Yung-Hsiang Lu is a professor at the Elmore Family School of Electrical and Computer Engineering of Purdue University. He is a fellow of the IEEE (2021), ACM Distinguished Scientist (2013), and ACM Distinguished Speaker (2013). In 2015-2019, he was a co-founder and adviser of a technology startup that received SBIR-1 and SBIR-2 (Small Business Innovation Research). In 2020-2022, he was the director of the John Martinson Engineering Entrepreneurial Center at Purdue University. His research topics include efficient computer vision for embedded systems, cloud and mobile computing. He leads a research project analyzing real-time video streams from thousands of network cameras. He is the lead organizer of the IEEE Low-Power Computer Vision Challenge since 2015. He has published two books: Intermediate C Programming (ISBN 9781498711630) and Low-Power Computer Vision: Improve the Efficiency of Artificial Intelligence (editor, ISBN 9780367744700).
DVP term expires December 2025
Title: Efficient Computer Vision for Embedded Systems
Since deep learning became popular a decade ago, computer vision has been adopted by a wide range of applications. Many applications must run on embedded systems with limited resources (energy, time, memory capacity, etc). This speech will survey methods designed to improve efficiency of computer vision, including quantization, architecture search, and trade-off between accuracy and speed. A new architecture called modular neural network is introduced. This architecture breaks a deep neural network into multiple shallower networks and can significantly reduce the sizes of machine models and execution time. A modular neural network is a tree-like structure to progressively analyze different features in images and divide images into different groups based on visual similarities. Modular neural networks can be used for image classification, object counting, and re-identification. This speech will also explain how to use contextual information to reduce computation for convolution. Context suggests where objects may appear. For example, a vehicle may appear on a road but not in the sky. The contextual information can reduce the search space in object detection and improve execution time.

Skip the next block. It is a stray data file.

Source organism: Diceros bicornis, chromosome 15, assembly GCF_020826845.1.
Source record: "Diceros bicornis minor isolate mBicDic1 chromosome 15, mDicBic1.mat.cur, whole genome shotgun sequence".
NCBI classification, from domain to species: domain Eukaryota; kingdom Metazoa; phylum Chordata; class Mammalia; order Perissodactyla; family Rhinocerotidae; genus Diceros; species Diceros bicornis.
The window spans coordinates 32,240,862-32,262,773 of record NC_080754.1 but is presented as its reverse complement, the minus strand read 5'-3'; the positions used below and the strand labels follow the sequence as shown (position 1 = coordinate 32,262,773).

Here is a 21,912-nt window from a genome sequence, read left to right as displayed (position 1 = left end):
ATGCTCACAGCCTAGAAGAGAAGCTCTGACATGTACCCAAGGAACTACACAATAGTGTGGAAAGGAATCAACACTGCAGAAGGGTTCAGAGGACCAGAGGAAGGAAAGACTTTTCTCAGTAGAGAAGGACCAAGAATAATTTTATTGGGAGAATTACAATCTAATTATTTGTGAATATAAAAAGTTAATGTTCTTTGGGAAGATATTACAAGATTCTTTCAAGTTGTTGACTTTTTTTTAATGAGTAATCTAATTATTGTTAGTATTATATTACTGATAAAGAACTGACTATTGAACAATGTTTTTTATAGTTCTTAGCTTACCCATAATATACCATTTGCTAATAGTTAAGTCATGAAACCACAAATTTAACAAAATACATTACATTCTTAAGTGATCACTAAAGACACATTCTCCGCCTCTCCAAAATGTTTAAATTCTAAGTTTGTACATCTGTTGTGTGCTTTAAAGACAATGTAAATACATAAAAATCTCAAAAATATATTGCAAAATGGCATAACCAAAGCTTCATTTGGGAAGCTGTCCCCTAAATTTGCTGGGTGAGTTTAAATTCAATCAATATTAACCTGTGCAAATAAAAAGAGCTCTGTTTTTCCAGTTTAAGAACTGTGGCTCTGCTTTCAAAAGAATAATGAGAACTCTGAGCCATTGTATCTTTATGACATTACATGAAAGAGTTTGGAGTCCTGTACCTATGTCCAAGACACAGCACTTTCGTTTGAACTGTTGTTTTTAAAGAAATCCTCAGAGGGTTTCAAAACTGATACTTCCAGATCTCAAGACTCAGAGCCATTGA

World-Wide Camera Networks
More than 80% consumer Internet traffic is for videos and most of them are recorded videos. Meanwhile, many organizations (such as national parks, vacation resorts, departments of transportation) provide real-time visual data (images or videos). These videos allow Internet users to observe events remotely. This speech explains how to discover real-time visual data on the Internet. The discovery process uses a crawler to reach many web pages. The information on these web pages are analyzed to identify candidates of real-time data. The data is downloaded multiple times over an extended time period; changes are detected to determine whether it is likely to provide real-time data. The data can be used during an emergency. For example, viewers may check whether a street is flooded and cannot pass. It is also possible using the data to observe long-term trends, such as how people react to movement restrictions during the COVID pandemic.
- Efficient Computer Vision for Embedded Systems
- World-Wide Camera Networks